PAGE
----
The Gold Standard

A great heap of cash

Was anchored to a golden fleece
But the great hole in the ground
Changed everything

Caution set fire to the wind
Burning green just for the sake of it
Hoovervilles sprung up
Like glowing islands of despair

One ramshackle home
Sat above a pocket of riches
But the coughs and sores
Obscured the cries of bullion
There was crying from the home above
And it collided with the wails from below
Oblivious choruses reaching beyond the the little home
Beyond the group of hovels
Even extending beyond the ‘ville itself
But they died shortly beyond the outermost structure
A lawman thought he had heard something
But must’ve been mistaken

The Silver Decade

It seemed like only yesterday you could compare a dampened economy to the 1930s, that majestic decade where value faded and a dogged depression took its place. The Great Recession had its place among the pantheon of failed experiments, but at least it could be placed among the greats, and could relate to them. What is this unrecognizable state of civilization we find ourselves in? Some sunken far-right struggle against the liberal light? The economy is recovering, but hysteria over it continues, which obscures human rights abuses rationalized by anti-immigrant sentiments. A recovering but fledgling economy will be hampered by fragmented murmurs in the night that comprise ideologies.

But even during The Great Recession, you could refer to a great, devastating, lost decade. Nostalgia over references made everything sane again. The 1930s. At least there was that. Certainly this new world we find ourselves can’t find any similarities concerning civil rights abuses with the 1930s and its heavily exploited migrant farm workers and increased discrimination over jobs because competition allowed for that sort of thing.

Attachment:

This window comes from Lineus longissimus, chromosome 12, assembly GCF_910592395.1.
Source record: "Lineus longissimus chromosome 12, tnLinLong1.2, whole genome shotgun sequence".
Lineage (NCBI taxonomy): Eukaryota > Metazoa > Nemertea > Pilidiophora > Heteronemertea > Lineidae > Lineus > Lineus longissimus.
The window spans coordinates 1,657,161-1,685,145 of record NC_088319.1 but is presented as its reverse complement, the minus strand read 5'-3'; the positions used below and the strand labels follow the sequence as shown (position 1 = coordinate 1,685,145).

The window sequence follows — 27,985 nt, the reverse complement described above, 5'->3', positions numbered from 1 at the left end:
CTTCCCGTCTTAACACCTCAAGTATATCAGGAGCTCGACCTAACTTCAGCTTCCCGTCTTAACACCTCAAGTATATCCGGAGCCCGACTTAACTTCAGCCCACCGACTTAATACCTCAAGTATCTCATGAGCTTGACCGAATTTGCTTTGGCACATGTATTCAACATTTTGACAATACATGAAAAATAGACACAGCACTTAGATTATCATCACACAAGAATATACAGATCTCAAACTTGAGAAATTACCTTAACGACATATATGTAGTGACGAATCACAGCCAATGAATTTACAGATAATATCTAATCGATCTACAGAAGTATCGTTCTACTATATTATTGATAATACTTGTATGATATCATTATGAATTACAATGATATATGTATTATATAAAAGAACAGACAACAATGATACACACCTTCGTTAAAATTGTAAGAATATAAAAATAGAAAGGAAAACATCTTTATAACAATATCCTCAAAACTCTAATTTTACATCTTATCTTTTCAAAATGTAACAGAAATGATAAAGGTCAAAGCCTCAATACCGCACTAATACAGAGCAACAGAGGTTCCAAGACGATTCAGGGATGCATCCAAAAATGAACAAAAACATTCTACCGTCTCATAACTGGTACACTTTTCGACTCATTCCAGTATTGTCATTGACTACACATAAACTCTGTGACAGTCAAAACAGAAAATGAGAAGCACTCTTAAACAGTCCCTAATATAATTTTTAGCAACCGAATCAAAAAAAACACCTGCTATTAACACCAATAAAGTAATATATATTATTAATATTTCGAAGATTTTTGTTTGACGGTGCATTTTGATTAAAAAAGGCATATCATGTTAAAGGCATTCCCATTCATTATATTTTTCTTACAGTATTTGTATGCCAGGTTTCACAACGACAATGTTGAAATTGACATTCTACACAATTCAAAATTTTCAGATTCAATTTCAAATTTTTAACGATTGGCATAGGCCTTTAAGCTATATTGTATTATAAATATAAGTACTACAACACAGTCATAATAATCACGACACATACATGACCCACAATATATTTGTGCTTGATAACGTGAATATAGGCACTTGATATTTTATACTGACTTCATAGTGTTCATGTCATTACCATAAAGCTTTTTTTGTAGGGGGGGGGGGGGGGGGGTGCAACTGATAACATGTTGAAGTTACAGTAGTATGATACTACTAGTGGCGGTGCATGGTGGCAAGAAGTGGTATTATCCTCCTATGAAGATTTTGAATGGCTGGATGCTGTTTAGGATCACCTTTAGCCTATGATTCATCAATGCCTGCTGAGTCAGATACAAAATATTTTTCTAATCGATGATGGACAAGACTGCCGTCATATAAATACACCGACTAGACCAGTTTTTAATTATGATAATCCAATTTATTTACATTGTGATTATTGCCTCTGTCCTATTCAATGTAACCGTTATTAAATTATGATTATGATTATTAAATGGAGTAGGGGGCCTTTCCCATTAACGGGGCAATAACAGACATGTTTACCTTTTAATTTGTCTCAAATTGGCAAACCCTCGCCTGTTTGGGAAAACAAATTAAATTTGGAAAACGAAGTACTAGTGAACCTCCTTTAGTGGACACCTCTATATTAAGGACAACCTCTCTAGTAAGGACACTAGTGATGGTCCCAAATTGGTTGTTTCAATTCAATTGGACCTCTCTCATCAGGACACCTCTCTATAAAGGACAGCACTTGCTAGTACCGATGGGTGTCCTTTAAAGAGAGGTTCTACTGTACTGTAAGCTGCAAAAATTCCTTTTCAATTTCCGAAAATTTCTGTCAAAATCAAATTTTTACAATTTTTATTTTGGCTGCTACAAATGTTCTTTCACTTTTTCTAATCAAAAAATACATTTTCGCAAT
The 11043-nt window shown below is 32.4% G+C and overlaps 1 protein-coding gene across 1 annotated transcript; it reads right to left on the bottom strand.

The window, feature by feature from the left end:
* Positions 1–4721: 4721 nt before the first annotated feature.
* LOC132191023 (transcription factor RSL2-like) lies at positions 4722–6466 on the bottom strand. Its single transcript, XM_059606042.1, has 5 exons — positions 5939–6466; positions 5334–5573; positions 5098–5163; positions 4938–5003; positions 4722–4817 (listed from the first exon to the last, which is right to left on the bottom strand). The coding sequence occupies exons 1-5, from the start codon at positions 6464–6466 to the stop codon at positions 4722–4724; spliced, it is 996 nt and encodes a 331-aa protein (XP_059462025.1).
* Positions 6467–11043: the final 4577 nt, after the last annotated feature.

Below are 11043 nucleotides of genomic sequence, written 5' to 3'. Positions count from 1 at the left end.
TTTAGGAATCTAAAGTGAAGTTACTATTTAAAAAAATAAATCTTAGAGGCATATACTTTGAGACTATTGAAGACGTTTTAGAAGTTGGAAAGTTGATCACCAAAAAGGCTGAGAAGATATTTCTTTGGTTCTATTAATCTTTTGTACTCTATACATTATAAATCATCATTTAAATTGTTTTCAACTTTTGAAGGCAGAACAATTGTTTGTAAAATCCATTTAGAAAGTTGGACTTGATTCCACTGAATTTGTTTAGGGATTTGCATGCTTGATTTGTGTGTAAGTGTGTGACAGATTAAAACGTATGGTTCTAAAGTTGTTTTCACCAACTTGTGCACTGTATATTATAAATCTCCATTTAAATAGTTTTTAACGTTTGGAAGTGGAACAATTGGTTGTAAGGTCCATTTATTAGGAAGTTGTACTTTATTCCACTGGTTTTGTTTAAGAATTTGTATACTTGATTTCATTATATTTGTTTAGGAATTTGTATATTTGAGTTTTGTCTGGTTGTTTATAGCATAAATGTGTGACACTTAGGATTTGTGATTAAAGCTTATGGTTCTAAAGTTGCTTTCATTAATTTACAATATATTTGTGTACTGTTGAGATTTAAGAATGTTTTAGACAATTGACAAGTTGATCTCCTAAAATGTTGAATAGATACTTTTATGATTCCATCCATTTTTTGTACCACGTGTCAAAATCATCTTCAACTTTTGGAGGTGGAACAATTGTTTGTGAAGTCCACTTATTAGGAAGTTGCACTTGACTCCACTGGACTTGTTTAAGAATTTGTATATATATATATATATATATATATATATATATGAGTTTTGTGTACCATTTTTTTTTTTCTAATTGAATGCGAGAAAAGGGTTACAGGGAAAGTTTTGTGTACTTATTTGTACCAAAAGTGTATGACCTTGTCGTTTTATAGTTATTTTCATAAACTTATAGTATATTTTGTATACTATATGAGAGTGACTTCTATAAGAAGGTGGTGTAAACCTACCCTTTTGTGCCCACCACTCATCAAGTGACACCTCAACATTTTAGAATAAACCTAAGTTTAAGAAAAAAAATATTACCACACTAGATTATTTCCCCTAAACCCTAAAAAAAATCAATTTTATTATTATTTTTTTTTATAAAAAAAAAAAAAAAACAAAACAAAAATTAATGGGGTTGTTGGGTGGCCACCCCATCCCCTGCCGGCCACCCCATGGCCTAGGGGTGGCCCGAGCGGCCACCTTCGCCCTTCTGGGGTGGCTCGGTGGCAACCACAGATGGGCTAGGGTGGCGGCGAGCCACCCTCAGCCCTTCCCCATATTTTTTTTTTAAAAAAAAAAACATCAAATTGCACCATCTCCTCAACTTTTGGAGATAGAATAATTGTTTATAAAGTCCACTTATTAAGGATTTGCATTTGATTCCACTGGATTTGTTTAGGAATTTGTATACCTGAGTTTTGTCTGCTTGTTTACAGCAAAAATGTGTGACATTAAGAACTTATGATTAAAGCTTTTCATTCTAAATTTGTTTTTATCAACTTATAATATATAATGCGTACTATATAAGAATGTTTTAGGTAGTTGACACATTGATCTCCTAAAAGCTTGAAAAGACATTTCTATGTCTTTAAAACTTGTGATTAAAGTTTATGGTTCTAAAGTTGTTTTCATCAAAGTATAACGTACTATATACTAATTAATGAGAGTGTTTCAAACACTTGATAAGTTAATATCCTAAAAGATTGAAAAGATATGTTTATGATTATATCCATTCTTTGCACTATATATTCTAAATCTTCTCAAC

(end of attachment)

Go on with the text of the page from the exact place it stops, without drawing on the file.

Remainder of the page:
The Great Recession must be a more relatable beacon of disaster. Shadow bankers, debt bubbles, housing bubbles, etc. Crushing debt and uncertainty leaves a more devastating toll than does a constant stream of civil rights abuses and xenophobia.

And then there is the majestic historical sweep we now live in, so incompatible with the chaos of the 30s. We are in the era of impeachment in one country, threats of it in another, and North Korean missiles gone awry, but these are signs of an encroaching peace not instability.

But maybe we can squeeze out a glop of uncertainty from this age so that it might compare with the mighty depression. Geert Wilders, Marine Le Pen, and Ahn-Cheol-soo loom large as doubt-inspiring suns illuminating a corridor from one age to another. All hope isn’t lost, you see. Perhaps if they band together, the sealing of a decade will be complete.




Hierarchy of Fear and the “Equivalence of Threat”

So, what creates that hierarchy of fear in people? I would like to apply a concept to this exploration. I call it the “equivalence of threat.” Basically, if you can establish an equivalence of threat on part of the perception in question, it’s possible to ferret out universal truths about how the mind processes fear. Possibly. Any seeming equivalences conjured by human perception might break down if examined closely enough.

Still. That’s no reason to be discouraged. Let’s give it a “whirl,” shall we? Tornadoes vs. Warheads, then. Seems like a fair comparison. The former is much more likely, has occurred very frequently compared to the former. Would it be safe to assume that tornadoes are more feared than warheads? Depends on the context.

If the threat of warheads were to rise suddenly, the distance created by a lingering but subdued danger would activate cold war-esque anxieties. But not only that. Which renegade state is in charge of these warheads? This would be a factor too. If we’re assuming equivalent power and maliciousness among nuclear capable states, russia-phobia might be the tie breaker. Nothing like a snow-covered helmet screaming at you as it obliterates everything in a cleansing white light.

So, while russia-phobia trumps other states when it comes to inspiring fear over nuclear warheads, it doesn’t clear up that glaring flaw of overlooking the leviathan state known colloquially known as the U.S. of .A. With the current shaker of the executive branch, America trumps russia. Also it snows there, so America would have its own screaming snow-covered helmets to throw at people. While states and their individual rights have been emphasized, so to has the federal authority over those states. And nuclear warheads are the apex of executive branch authority.